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Reviewer: Stephæn
Financial Interests: click here
Analogue Sources: Nottingham Analogue Studio Space Deck driven by Walker Audio Precision Motor Controller. The String Theory™ Woody™ Tonearm from Pete Riggle Engineering and Audio. Dynavector 17D2MKII, Dynavector 20xl, Denon 103, Audio Technica OC9 cartridges.
Digital Sources: Wavelength Audio Cosecant USB DAC v3 (Transcendental 16/44.1 DAC module) fed by MacBook with dual 500GB LaCie Firewire drives; Tube Research Labs fully modified Sony SCD-2000ES (for SACD playback). Secondary: TRL-modified Alesis ML-9600 high-resolution master disk recorder.
Preamps: deHavilland UltraVerve and Tutay-modified/upgraded Eastern Electric Minimax (larger power supply, 12FQ7 ready, gain cut to 9dB) preamps; Allnic H-1200, self-modified Jolida JD-9A and Herron Audio VTPH-1MC phono stages.
Amplifiers: Wright Sound Company WPA 3.5 monos and Melody I2A3. Secondary: AudioSector AMP-1 integrated amp, Sophia Electric S.E.T.™ Music Baby integrated amp, MiniWatt integrated amp and Outlaw Audio RetroReceiver.
Speakers: Three-way Po' Lil' Things—a furniture-grade variant of the venerable Po' Boys—built around B&C 8PE21-8 (for throat horn), RCA model 9584A (permanent magnet midrange compression driver) with 1" throat and 1.34" opening to conical horn, and BMS 4540ND tweeter compression driver mated to tractrix horn. Crossover incorporates XTC-grade oil-filled capacitors and other tweaks. Coax Altec 604 drivers mounted in 9.1 cubic foot enclosures strongly influenced by Jay Fisher's MLTL design (plus our Dial-a-Vent and Dial-a-Height features). Crossovers incorporate XTC-grade oil-filled capacitors and other tweaks. Secondary: Zu Audio Druid Mk.4; Sound Dynamics RTS-3; Customized REL Strata III utilizing a properly-designed outboard amp (SA1000) that's not compromised by the obviously under-spec'd resistors chosen by REL.
Cables: Cardas, DIY WM-XTC, Audience, and Zu Audio Libtec cables; Cardas Golden Cross, Audience Au24, Audience Maestro [on loan] and Bob Crump custom copper interconnects. Secondary: Analysis Plus cables and interconnects.
Stands: Two three-tier Grand Prix Audio Monaco units on GPA Apex footers
Secondary: Lovan Affinity Pro6 Series rack, Acoustic Dreams Dead Ball Isolators; Neuance platform
Power line conditioning: BPT 3.5 Signature; cryo'd Pass & Seymour wall outlets; Audience, T.G. Audio Lab SLVR, Analysis Plus Power Oval, and Zu Audio Birth and Bok power cords [both on loan]. Secondary: Brick Wall PW8R15AUD
Sundry accessories: HAL-O® Vacuum Tube Dampers, Herbie's Way Excellent Turntable Mat, VPI 16.5 record cleaner, Shun Mook Valve Resonators, Auric Illuminator, and Walker Audio Vivid CD & DVD Enhancer
Music makers: Epiphone Dot (Gibson ES-335 knock-off) and Chet Atkins CE (nylon-strung classical) electric guitars; Fender Blues Jr. amp; Privia PX-555 keyboard and 1906 Ellington upright piano.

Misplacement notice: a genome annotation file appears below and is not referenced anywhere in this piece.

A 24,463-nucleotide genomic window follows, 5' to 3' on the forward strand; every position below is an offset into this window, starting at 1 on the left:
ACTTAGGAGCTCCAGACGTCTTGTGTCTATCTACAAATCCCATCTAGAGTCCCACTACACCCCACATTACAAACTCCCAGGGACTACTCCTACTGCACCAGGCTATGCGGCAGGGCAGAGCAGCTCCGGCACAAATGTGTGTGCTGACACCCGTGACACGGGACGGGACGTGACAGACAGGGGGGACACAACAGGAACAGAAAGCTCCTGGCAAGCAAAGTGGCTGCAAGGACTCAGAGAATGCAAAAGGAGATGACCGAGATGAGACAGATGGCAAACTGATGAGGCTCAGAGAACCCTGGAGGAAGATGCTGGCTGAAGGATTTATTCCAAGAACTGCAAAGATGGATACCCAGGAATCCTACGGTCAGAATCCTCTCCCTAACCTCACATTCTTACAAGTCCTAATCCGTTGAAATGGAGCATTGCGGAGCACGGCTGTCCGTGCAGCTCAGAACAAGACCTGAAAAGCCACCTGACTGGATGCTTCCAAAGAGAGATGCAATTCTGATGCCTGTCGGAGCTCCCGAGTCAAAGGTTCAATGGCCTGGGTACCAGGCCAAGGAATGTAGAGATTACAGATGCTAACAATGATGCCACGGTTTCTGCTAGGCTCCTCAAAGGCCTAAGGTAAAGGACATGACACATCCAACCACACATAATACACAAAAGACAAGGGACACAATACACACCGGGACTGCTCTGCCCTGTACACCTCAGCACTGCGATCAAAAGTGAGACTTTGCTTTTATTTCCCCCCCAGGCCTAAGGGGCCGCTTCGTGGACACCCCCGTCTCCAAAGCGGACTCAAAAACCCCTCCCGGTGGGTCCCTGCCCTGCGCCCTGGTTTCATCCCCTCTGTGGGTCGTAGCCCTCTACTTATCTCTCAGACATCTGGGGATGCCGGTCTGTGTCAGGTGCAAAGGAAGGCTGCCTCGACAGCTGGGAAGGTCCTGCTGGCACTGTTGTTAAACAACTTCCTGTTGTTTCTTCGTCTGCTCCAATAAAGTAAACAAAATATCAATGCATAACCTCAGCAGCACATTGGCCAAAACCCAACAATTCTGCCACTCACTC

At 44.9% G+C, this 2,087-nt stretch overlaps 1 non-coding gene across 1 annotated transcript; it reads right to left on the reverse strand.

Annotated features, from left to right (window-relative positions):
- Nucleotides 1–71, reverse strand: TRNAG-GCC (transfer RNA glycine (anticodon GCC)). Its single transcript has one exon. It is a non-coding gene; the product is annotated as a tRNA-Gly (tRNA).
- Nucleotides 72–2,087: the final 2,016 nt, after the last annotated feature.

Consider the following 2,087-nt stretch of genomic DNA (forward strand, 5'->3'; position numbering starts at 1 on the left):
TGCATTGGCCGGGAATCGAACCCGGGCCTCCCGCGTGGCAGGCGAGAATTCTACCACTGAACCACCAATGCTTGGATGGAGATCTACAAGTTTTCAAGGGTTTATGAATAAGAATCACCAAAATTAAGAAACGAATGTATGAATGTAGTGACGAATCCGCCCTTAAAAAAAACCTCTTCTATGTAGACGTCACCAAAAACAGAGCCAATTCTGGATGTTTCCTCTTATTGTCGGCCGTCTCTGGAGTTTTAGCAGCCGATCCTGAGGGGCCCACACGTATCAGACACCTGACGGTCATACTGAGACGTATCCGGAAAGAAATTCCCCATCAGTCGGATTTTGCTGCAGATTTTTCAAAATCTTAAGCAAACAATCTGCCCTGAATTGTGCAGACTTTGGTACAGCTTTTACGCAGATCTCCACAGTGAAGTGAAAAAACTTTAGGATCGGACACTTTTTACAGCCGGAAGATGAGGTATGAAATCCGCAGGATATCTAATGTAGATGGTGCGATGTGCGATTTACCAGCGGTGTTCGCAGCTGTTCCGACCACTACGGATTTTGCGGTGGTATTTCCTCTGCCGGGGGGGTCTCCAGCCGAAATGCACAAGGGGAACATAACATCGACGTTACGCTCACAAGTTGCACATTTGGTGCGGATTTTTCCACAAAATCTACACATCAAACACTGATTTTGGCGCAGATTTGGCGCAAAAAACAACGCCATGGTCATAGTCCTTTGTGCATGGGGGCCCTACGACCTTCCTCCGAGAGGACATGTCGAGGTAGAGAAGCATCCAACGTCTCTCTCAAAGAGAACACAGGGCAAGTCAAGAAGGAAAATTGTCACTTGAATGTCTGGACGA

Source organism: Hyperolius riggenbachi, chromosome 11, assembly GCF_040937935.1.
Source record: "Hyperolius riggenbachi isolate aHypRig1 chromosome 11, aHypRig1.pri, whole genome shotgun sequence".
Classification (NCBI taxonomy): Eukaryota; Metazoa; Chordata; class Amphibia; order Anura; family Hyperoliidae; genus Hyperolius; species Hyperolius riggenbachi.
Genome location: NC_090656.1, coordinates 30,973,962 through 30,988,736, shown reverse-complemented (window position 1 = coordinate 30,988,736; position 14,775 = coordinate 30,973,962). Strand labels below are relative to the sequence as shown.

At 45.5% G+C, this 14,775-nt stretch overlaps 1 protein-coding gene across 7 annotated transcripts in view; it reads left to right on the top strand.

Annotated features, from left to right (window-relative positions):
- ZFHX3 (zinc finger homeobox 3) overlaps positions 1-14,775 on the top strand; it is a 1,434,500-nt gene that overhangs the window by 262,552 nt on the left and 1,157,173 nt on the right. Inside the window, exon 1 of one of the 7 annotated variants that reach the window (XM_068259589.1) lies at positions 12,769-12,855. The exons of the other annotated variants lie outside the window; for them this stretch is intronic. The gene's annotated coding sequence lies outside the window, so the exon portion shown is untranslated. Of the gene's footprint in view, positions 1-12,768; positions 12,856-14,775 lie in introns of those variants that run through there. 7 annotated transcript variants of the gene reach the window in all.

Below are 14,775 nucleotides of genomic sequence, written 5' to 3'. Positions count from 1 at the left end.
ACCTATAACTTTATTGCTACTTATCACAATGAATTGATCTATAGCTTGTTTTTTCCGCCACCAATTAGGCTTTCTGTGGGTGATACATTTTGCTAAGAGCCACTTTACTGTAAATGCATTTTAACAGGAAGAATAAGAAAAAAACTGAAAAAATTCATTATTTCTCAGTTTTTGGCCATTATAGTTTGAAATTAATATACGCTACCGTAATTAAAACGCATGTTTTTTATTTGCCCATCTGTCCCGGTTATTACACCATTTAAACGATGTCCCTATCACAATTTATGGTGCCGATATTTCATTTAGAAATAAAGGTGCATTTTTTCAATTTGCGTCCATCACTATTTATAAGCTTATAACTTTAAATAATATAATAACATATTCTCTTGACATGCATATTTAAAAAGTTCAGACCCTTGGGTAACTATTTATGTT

Office system: Soundquest R601 Tube Hi-Fi FM/AM Classic Radio and a Gibson J-100 acoustic guitar
Room size & treatments: 26' x 19' x 9' (a fractured 'L', nominally 16' x 19' with 12' feet of the 19-foot dimension opening to the 20-foot section of the 20' x 12' kitchen/eat-in area); concrete slab, sheet rock walls. ASC Tube Traps and Sound Planks, Echo Busters absorbers, Shakti Hallograph Soundfield Optimizers and Acoustic Revive RR-77 Ultra Low-Frequency Pulse Generator.
Review Component Retail: $5.499

The grand daddy of them all - the audion invented by Lee de Forest in 1906 and developed by engineering staffs
[Image ID: 99555 from]

What was the best thing before sliced bread?
* According to the Wiki, "... arguments still continue about whether De Forest really invented the triode vacuum tube. What is apparent is that he—and everybody else at the time—greatly underestimated the potential of his original device …."


* Sliced bread was first sold in 1928.

Rohwedder's 1928 (filed) patent for the bread-slicing machine at left.

"De Forest was granted a patent for his early two-electrode version of the audion on November 13, 1906 (U.S. Patent 841,386) but the "triode" (three electrode) version was patented in 1908 (U.S. Patent 879,532).

"... De Forest continued to claim that he developed the audion independently from John Ambrose Fleming's earlier research on the thermionic valve—for which he received Great Britain patent 24850 and the American Fleming valve patent U.S. Patent 803.684—and became embroiled in many radio-related patent disputes."
Apparently for De Forest the trouble with being first was that there was nobody to appreciate it. To add insult to what is looking more and more like self-inflicted injury, "De Forest was famous for saying that he ‘didn't know why it worked, it just did.’ He always referred to the vacuum triodes developed by other researchers as oscillaudions although there is no evidence that he had any significant input to their development…

"... In 1914 Edwin Armstrong published an explanation of the audion and when the two later faced each other in a dispute over the regeneration patent, Armstrong was able to demonstrate conclusively that De Forest still had no idea how it worked."

Audion Silver Night Anniversary 300B 682 in the raw